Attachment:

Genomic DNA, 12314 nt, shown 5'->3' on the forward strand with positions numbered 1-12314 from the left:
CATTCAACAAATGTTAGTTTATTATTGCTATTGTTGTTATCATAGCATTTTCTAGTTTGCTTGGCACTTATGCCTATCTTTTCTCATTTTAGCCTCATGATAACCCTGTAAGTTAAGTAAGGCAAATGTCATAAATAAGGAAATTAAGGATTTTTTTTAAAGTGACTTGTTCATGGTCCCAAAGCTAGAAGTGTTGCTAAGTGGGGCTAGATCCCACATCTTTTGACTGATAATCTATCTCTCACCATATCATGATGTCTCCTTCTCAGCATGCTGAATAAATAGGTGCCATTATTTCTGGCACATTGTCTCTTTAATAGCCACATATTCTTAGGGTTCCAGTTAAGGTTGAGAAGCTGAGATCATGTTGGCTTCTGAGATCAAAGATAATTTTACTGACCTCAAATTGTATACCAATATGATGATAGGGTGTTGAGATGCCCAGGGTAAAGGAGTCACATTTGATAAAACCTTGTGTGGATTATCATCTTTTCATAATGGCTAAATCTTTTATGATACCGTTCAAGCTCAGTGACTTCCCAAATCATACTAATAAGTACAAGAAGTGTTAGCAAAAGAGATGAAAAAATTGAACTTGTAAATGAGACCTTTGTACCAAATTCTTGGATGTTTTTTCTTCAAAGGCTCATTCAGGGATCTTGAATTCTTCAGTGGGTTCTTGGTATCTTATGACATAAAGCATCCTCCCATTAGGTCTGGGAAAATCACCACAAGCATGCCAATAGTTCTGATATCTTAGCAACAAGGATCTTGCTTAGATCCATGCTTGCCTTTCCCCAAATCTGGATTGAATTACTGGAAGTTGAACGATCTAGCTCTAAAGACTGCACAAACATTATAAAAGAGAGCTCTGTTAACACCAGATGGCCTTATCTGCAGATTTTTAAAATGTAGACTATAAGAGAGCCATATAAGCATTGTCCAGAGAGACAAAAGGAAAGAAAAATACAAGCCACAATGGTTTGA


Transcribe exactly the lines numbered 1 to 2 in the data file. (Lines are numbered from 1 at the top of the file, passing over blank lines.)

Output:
Genomic DNA, 12314 nt, shown 5'->3' on the forward strand with positions numbered 1-12314 from the left:
CATTCAACAAATGTTAGTTTATTATTGCTATTGTTGTTATCATAGCATTTTCTAGTTTGCTTGGCACTTATGCCTATCTTTTCTCATTTTAGCCTCATGATAACCCTGTAAGTTAAGTAAGGCAAATGTCATAAATAAGGAAATTAAGGATTTTTTTTAAAGTGACTTGTTCATGGTCCCAAAGCTAGAAGTGTTGCTAAGTGGGGCTAGATCCCACATCTTTTGACTGATAATCTATCTCTCACCATATCATGATGTCTCCTTCTCAGCATGCTGAATAAATAGGTGCCATTATTTCTGGCACATTGTCTCTTTAATAGCCACATATTCTTAGGGTTCCAGTTAAGGTTGAGAAGCTGAGATCATGTTGGCTTCTGAGATCAAAGATAATTTTACTGACCTCAAATTGTATACCAATATGATGATAGGGTGTTGAGATGCCCAGGGTAAAGGAGTCACATTTGATAAAACCTTGTGTGGATTATCATCTTTTCATAATGGCTAAATCTTTTATGATACCGTTCAAGCTCAGTGACTTCCCAAATCATACTAATAAGTACAAGAAGTGTTAGCAAAAGAGATGAAAAAATTGAACTTGTAAATGAGACCTTTGTACCAAATTCTTGGATGTTTTTTCTTCAAAGGCTCATTCAGGGATCTTGAATTCTTCAGTGGGTTCTTGGTATCTTATGACATAAAGCATCCTCCCATTAGGTCTGGGAAAATCACCACAAGCATGCCAATAGTTCTGATATCTTAGCAACAAGGATCTTGCTTAGATCCATGCTTGCCTTTCCCCAAATCTGGATTGAATTACTGGAAGTTGAACGATCTAGCTCTAAAGACTGCACAAACATTATAAAAGAGAGCTCTGTTAACACCAGATGGCCTTATCTGCAGATTTTTAAAATGTAGACTATAAGAGAGCCATATAAGCATTGTCCAGAGAGACAAAAGGAAAGAAAAATACAAGCCACAATGGTTTGA